Spring in Kinsman Notch

This image was taken on one of my first post-pandemic lockdown trips in late May 2020. This image is from Kinsman Notch, New Hampshire, taken roadside along the Kancamagus highway west of Lincoln, NH. The weather forecast called for overcast and light rain, perfect conditions for shooting spring foliage. I had those type of conditions for about 3 hours. But mid-morning, I grew disappointed as the rain and fog started to dissipate, and the sun began to peek out. There was still some fog on the top of the mountain, but sunlight began to filter into the valley below. Shortly after this image was taken the sun came out in full force, and I headed home. However, once I was back home on my computer, I was pleasantly surprised by how the dappled light looked in this scene, it added some vibrance and glow without adding too much contrast.

What do folks think of the color saturation of green/yellow here, is it good, or do you think it could be boosted slightly?

What artistic feedback would you like if any?

Any critique or comments are welcome

Pertinent technical details or techniques:

(If this is a composite, etc. please be honest with your techniques to help others learn)
Canon 5D MKIV, Canon 70-200mm f4 lens, at 200mm, ISO 400, 1/50 sec at f16


I’m puzzling over this image a bit. I definitely know what I like about it. All the things you mentioned - the dappled light, the almost infinite shades of green moving into the yellows and dun brown, plus the wonderful textures and shapes all make for an intriguing image that certainly draws and holds my attention. I also love the diagonal running from mid left to upper right, which offers a nice contrast between the overall calm of the picture and dynamic flow. I think where it isn’t quite working for me is with the fog, it doesn’t quite feel balanced to me. I think I’d like to see more of it as it feels slightly cramped up top. So, what I wonder is what it would feel like in a different aspect ratio with more of the fog on the top (not subtracting anything but only adding). I realize that might not even be possible, but I wonder.
P.S. - The Department of Trivia: There is something going on in the LRC that I’d probably prefer cloned out.

Ed, beautiful greens, they create nice flowing pattern u want to look at for long time. I find dark partial tree in URC distracting. Same with white trunks/branches in LRC

This is another lovely springtime image, Ed. It sounds like you had the perfect conditions with the light rain and fog for showcasing the delicate shades of springtime foliage. The light in the scene is very subtle, but is key for elevating this another notch IMO. The diagonals work beautifully here as does the fog up top and I never tire of viewing images with fog as they add so much mood. I could see the saturation boosted just a touch, but that is more personal preference rather than a critique as this works just fine as posted. I could also see cloning out the darker evergreen toward the URC and the slightly bare LRC. Here is a rework with my thoughts. At least you were able to make it to NH even if you did miss the lupines. Hopefully by fall things will have eased up. :crossed_fingers:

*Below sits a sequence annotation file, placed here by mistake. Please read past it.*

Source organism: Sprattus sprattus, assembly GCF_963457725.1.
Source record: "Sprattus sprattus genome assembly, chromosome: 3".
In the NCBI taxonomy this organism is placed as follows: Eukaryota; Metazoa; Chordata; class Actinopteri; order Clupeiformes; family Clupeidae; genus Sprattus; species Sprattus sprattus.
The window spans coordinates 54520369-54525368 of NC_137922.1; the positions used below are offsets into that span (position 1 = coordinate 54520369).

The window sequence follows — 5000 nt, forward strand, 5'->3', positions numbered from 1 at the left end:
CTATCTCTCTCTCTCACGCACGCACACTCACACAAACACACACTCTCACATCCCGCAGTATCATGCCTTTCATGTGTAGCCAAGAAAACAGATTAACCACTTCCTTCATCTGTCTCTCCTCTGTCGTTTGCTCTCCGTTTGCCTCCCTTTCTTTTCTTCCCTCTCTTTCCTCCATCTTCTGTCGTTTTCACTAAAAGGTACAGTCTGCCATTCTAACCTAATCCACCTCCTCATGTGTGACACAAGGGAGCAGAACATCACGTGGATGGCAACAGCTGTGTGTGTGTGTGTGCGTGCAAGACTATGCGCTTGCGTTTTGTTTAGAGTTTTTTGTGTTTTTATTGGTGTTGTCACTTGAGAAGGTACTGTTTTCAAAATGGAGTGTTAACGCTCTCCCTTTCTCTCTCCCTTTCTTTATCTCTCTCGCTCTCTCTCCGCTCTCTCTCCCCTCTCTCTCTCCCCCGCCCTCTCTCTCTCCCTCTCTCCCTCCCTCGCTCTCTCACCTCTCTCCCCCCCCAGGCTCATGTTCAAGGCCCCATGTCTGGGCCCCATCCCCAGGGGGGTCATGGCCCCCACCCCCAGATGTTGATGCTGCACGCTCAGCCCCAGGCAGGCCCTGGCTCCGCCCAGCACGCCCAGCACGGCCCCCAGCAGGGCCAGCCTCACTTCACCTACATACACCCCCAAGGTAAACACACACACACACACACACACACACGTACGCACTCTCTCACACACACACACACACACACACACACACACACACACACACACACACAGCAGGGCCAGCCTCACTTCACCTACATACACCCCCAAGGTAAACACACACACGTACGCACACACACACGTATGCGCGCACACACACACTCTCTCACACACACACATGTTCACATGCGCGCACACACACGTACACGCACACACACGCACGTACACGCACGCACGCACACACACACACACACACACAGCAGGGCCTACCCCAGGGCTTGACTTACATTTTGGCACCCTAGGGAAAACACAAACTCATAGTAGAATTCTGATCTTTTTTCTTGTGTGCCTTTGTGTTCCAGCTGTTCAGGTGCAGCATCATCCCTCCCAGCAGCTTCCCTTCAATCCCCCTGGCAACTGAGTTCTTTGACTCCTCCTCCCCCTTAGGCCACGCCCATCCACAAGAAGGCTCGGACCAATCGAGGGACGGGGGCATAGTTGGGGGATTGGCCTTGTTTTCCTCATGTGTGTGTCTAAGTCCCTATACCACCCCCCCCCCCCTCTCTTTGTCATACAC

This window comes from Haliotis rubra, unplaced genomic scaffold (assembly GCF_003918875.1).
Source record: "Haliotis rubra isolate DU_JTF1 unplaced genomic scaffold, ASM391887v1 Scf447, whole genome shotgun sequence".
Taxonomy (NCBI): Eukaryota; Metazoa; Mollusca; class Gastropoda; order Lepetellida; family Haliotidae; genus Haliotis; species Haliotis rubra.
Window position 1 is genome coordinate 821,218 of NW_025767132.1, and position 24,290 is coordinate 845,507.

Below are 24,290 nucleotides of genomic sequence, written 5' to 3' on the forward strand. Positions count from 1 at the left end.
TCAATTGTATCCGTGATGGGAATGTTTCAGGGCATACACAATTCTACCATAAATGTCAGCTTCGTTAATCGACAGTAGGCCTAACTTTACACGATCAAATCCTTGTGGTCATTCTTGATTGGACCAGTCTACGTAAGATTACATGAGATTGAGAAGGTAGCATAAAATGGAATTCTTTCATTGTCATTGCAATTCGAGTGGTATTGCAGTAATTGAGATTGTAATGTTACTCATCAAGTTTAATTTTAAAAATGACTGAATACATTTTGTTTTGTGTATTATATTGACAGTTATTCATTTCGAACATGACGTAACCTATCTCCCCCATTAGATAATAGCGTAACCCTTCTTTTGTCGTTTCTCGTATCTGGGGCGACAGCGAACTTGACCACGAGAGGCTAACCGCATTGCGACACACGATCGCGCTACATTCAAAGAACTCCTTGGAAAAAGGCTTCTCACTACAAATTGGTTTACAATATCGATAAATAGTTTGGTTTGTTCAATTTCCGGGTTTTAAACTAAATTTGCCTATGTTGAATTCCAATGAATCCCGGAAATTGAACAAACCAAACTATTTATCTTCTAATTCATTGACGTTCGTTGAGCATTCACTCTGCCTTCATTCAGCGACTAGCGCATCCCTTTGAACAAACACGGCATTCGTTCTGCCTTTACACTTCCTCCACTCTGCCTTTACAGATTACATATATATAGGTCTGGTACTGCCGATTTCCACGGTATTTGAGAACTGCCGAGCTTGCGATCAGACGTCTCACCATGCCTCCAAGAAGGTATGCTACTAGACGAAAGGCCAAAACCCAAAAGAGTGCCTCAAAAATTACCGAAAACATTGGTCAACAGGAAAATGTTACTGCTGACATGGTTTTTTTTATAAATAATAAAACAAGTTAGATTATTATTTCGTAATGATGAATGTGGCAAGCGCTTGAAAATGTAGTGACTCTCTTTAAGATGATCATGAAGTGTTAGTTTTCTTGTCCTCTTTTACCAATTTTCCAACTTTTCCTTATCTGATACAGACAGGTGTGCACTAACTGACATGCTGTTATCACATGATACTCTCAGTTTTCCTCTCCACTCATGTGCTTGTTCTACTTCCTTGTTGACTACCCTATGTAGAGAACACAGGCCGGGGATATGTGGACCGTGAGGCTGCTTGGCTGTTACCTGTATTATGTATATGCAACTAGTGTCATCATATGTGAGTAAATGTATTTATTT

Hi Ed, I like the saturation as it is, more would look unnatural to me. The variation in the greens is the key element for me. Very small nit, not really a nit - I would clone out the vertical yellow lines in the LRC. I appreciate the way you see nature.

@Ed_Lowe @Larry_Greenbaum @svetlana @Kerry_Gordon thank you for your comments and input, i do appreciate your insights. I think the consensus is that color saturation is fine as presented.

The image originally posted is a crop of the raw file’s composition. There is more fog above in the raw file. Below I have added several reworks, including the uncropped image. I did the crop of the fog to avoid the even uglier dark patch in the URC. And in the un-cropped version you can also see what is causing the minor yellow distraction in the LRC.

  1. Original un-cropped image, with more fog, and more dark issues in the URC

  1. Rework #2 with the extra fog, but some cloning of the dark mass in the URC.

  1. Rework # 3 bringing in the extra fog, but using a different aspect ratio as suggested by Kerry to address the URC dark mass problem.

What do you folks think of these different options for tweaking this ?

I have my own preference among the reworks, but am interested in hearing other’s opinions.

@Ed_McGuirk, I like the original crop except that I’d add more on the top. But I like where it is on either side and the bottom. In my opinion, this image has too much dynamism due to the diagonal slope to work particularly well as a square crop. Personally, I would not clone out the dark patch in the upper right. I would consider lightening up the darks and maybe pulling up the green in that section but I think, as a darker area, it nicely balances with what is going on below. In the version where you cloned it out altogether , it feels dead up there to me. You have a kind of triad - dark in the lower right, upper right and upper left (more or less) and I feel like that contains and balances the visual mass of the lighter areas of the image.

#3 makes it perfect for me. That fog in URC was really needed

I like rework #3 Ed.

I like the 3rd re-work best. For me it adds a bit of mystery. I want to know what is back there.

I would clone the top of the dark tree poking up through the fog. The high contrast of the dark green on the light fog demands a lot of attention for me.

The texture of the leaves in the foreground looks great.

Love the spring colors in this, and after viewing the various reworks, I have to say I greatly prefer the #3 rework.